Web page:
Lucretia Suicide by Rembrandt Harmens Van Rhine

Lucretia Suicide by Rembrandt Harmens Van Rhine

This picture is one of the last major works of Rembrandt. The sad canvas illustrates the painful death of Lucretia, which led to the uprising and further development of the Roman Republic, and demonstrates the work of the author with light and shade, giving the main character three-dimensional realism. Such a manner to create lighting, of course, borrowed from Caravaggio and his followers.

The expressive eyes and facial expressions of Lucretia’s virtue give emotional strength to the picture. The psychologically intense “Suicide of Lucretia” fully justifies the status of Rembrandt as one

of the best Dutch realists.

The tragedy of Lucretia – the exemplary wife of Lucius Tarquinius Collatina – began when the woman came into contact with the son of Tarquinius Proud, the cruel Etruscan king of Rome. Sextus Tarquinius, threatening with weapons and reprisals against the family of Lucretia, dishonored the unfortunate one, because she was frightened by the death of loved ones, scandals and shame by doing everything the son of the king wanted. But then, she tells about what happened to her husband and father, after which, having received their oath of revenge, Lucretia pinned herself to death. According to the book of the history of Libya in Rome, after the suicide of a woman, the monarchy was overthrown.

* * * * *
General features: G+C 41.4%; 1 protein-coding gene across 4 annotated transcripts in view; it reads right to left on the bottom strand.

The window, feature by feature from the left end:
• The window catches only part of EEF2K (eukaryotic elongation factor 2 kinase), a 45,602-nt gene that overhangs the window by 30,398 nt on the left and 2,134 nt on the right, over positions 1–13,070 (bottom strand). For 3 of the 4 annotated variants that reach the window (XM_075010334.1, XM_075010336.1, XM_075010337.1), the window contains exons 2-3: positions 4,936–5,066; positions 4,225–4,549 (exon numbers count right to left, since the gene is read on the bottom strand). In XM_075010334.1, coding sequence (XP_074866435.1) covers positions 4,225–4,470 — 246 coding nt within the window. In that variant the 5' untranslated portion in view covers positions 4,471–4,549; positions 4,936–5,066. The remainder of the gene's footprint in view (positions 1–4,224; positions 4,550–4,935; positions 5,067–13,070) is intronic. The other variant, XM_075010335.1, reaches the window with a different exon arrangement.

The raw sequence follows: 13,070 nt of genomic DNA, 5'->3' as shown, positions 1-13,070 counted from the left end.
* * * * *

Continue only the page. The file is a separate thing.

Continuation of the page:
In order to focus the viewer’s attention exclusively on psychological aspects, Rembrandt deprives the composition of any distracting details and factors. In addition, unlike most of the paintings on this topic, in which Lucretia is depicted naked, which gave erotic undertones to the works, Rembrandt “dresses” the heroine in rich noble clothes. Dark and deep background gives a dark mood and more expressiveness to the dramatic position.

To calm herself down, Lucrece grabs the curtain cord – a symbolic image of the end of her life. At the moment captured in the picture, the heroine has already pierced herself and pulled out a dagger, the blood begins to seep through her dress. The line extending the dagger, chains, ropes, and folds of clothing intersect at the site of the mortal wound. Her dark eyes are filled with sadness, and her pale face indicates the approaching death.

The pose of Lucretia and her facial expression is strikingly reminiscent of the work “David with the Head of Goliath” by Caravaggio. It is possible that Rembrand saw the original or a copy of this work, which inspired him to create such a gloomy canvas.

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